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What's Holding Back Corporate Sustainability Efforts?

<p>At a prime-time panel on sustainability at SAP's Sapphire Now event in Orlando this week, representatives from government, industry and nonprofits took the pulse of the greening of business and offered prescriptions for progress.</p>

SAP, the business-intelligence software giant, has thrown its weight behind sustainability in a big way in the last few years, which you know if you've been reading these pages for any length of time.

But how strong a grasp have SAP's customers got on green issues? To what extent do they factor efficiency and emissions, among many other concerns, into daily operations?

Before attending SAP's massive annual conference, Sapphire Now, I would have guessed "not much." But the answer actually seems to be "both more and less than you'd think."

I'll explain: There were plenty of deep sessions on sustainability at Sapphire Now -- but they were almost never couched in green language. Instead, many of the companies I met with have taken to heart SAP's new mantra of "making the world run better" -- where better in this case means more efficiency, and which in turn means less waste, fewer emissions; leaner, greener companies.

Because there is still an inconceivably long way to go to get every company -- or even a majority of companies -- on the sustainability train, I was heartened by both the presence of and content presented during one of the panel discussions explicitly about sustainability. During the first afternoon of Sapphire Now, SAP convened thought leaders from industry, government and NGOs to take the pulse of corporate sustainability and offer prescriptions and predictions for progress in a panel called "What Does a Sustainable Company Look Like in 2015?"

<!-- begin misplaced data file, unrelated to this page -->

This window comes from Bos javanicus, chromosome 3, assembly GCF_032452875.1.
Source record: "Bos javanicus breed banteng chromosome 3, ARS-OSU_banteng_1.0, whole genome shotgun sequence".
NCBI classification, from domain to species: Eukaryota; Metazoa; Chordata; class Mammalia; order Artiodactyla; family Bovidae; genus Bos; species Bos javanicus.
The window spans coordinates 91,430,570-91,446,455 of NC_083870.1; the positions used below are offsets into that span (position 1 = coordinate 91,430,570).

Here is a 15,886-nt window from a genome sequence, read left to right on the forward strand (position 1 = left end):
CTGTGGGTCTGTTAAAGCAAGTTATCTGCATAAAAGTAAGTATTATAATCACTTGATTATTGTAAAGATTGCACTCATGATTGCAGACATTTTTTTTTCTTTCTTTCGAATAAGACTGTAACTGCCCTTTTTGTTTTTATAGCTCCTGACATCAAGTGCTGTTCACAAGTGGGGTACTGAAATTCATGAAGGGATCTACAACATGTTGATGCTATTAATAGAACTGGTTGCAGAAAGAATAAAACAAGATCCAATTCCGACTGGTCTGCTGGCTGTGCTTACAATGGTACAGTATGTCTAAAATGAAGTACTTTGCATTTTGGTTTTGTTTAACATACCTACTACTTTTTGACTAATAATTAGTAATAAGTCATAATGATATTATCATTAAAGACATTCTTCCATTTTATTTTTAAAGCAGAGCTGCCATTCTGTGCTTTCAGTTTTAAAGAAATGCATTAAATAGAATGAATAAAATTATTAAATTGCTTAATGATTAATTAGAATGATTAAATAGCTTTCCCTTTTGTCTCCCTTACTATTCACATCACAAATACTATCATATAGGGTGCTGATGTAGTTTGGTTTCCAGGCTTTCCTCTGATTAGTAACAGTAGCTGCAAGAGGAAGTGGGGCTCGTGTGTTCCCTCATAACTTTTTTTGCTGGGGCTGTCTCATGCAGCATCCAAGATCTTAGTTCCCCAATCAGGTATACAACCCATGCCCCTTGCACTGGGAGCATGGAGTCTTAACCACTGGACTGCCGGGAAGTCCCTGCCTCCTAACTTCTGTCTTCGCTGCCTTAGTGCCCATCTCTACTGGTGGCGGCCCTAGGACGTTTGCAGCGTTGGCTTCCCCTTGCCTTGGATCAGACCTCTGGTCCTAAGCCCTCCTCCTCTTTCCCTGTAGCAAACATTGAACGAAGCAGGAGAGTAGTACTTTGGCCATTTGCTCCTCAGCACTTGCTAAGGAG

Nigel Topping, the chief innovation officer for the Carbon Disclosure Project, said that on the investor front, pressure is not only growing, but shareholders are burrowing in to demand more.

"This year we're working with 550 investors, representing $71 trillion in assets -- that's trillion dollars, quite a lot -- and we've started to see investors getting more demanding," Topping told the audience at the panel. "They're not just saying 'please be more transparent,' but saying we know there are savings to be had from energy efficiency, and you need to be taking those savings or explaining why you're not. We expect you to reduce, not just to disclose.'"

Although the relentless pressure for companies to disclose has been the topic of a lot of coverage recently -- see here, here and here for a few recent examples -- the panelists presented a compelling case for asking or requiring more from companies they own or do business with.

"The vast majorities of companies around the world still haven't started," Peter Graf, SAP's Chief Sustainability Officer, said. "We need to get everyone on the first rung of the ladder, whether it's by regulation, by procurement or by executive order.:

The reason most companies haven't started, Graf said, is simple: They don't know where to start. And the reason they don't know where to start is equally simple.

"No one has specifically asked them," Graf explained. "If your chairman gets a letter from $71 trillion worth of investors, you're a brave chairman who says 'Let's not answer.' If you get told by Walmart, 'we want to know this...' if you get told by executive order, 'if we don't know this, you won't be on the list,' you're a fool not to respond. But a lot of you are outside most of those barriers."